So, I wanted to document my excitement now.

I also was hoping that maybe some of the more experienced reporters and editors who stumble on it will give me some tips. I have, needless to say, never done anything of this scope. I’m on vacation this week (my 24th birthday is Wednesday!), and during that time I’m going to be putting a lot of thought into how I’ll organize my days and my notes as I proceed through 10-months of reporting. So I figured now would be a good time to solicit any tips from the veterans out there.

A pun-filled story that was a bit too “well done”

Thursday, July 9th, 2009

I meant to post on this weeks ago when this story first aired on the local TV station, but I got busy and forgot. I was reminded of it again today and since I’m off work today (I’m working Saturday and avoiding the newsroom so if there are any lay offs today there I’m not witness) I thought I’d share my ROTFLMAO moment now. It’s still funny.

The reason I want to share this is its over-the-top, pun-filled groan-inducing writing. I have never seen so many puns in one story before, waaay too many not to be intentional. And the reporter says them (you can watch the video) without even cracking a grin and acknowledging the absurdity.

The story is about how bakeries are coping with the economic downturn. A hint at what’s to come: The title is Bakeries rise in the recession. Subhead: Pastry chefs whipping up dollars.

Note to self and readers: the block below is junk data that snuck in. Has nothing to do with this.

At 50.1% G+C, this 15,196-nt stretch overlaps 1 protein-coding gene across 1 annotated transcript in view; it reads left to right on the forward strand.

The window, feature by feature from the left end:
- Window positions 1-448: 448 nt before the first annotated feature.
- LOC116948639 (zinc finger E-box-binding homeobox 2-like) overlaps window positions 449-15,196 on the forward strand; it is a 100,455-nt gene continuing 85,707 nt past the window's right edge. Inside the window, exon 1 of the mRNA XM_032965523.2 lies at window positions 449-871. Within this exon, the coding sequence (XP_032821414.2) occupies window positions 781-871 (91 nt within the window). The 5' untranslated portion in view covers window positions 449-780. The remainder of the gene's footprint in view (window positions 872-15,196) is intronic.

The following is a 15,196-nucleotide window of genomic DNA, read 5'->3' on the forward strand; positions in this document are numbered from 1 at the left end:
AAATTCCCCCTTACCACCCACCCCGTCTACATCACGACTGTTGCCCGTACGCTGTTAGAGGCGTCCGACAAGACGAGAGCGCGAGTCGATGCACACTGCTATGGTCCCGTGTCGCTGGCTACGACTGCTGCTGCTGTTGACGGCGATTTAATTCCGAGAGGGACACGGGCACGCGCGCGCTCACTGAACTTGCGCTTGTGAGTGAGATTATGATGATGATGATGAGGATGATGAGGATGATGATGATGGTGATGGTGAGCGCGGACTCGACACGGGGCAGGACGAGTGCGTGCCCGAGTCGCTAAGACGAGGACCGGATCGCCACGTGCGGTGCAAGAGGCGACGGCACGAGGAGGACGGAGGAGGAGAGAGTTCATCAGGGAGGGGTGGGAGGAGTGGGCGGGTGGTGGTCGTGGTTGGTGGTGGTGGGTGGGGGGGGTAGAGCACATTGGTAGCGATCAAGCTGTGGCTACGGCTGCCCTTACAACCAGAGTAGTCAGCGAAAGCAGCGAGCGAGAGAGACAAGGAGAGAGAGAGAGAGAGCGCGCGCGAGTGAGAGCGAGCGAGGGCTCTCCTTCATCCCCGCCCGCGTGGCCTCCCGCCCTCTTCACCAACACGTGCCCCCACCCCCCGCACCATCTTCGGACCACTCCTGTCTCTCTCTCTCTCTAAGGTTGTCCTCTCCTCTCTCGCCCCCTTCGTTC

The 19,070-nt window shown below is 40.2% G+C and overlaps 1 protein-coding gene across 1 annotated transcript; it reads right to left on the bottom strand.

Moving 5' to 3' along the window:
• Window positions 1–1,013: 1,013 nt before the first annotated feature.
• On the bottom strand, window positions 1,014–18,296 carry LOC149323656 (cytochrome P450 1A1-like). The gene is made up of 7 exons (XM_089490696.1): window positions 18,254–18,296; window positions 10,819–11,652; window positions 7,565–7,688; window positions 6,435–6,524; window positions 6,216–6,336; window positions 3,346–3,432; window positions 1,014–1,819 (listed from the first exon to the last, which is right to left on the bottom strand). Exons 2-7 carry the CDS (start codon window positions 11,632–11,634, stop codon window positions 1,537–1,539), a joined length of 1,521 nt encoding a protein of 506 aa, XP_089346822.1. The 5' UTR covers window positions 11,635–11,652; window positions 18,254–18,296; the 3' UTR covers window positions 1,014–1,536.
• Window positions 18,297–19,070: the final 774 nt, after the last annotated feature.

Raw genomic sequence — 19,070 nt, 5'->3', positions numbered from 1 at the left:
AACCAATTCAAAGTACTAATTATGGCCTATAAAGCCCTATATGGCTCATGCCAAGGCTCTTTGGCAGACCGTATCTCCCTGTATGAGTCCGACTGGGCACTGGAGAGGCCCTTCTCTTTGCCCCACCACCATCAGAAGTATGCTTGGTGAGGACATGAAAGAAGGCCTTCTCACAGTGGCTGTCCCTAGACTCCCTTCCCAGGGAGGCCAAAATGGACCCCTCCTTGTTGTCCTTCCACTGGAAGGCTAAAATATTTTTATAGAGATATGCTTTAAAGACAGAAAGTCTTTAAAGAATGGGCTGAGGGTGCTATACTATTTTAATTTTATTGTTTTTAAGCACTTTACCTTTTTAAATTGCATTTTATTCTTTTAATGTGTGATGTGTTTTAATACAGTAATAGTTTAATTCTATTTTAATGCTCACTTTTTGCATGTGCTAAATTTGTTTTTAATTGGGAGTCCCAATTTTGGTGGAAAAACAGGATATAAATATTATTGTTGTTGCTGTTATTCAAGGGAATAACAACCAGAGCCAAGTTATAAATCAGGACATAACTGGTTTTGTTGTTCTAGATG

At the risk of copyright infringement, I’m not going to copy and paste but instead link to the entire story. (For any professors/readers who come across this post after the story has been killed out of the system, I did save a copy if you’re interested it.)

But I am going to bold and bullet each of the bakery-related puns/cliches I could spot.

  • … one type of business is rising to the top
  • whip up dollars
  • … just scraping by
  • … earning money during the recession is frosting on the cake
  • … Quality takes the cake
  • … Creativity is O’Rear’s special spice
  • … is mixing it up
  • … share their secret success ingredient
  • … with a sour economy, there’s a demand for something sweet
  • … each cook up a variety

With the title and subhead, that amounts to a dozen (not a bakers dozen, but close) in one 340 word story. Check out the story and see if I missed any. And comment to tell me what you think. Am I overly critical? I realize it’s not a story about murder or anything, but just seems a bit silly to see a professional organization producing stuff like this.

How many stories in the print edition?

Monday, March 30th, 2009

Jay Rosen is collecting story counts of local newspaper’s print editions. I grabbed the past week’s Journal & Courier’s (March 24-30) and am posting my findings here. I counted 143 total local stories, for an average number of 20.4 local stories per day over the past seven days.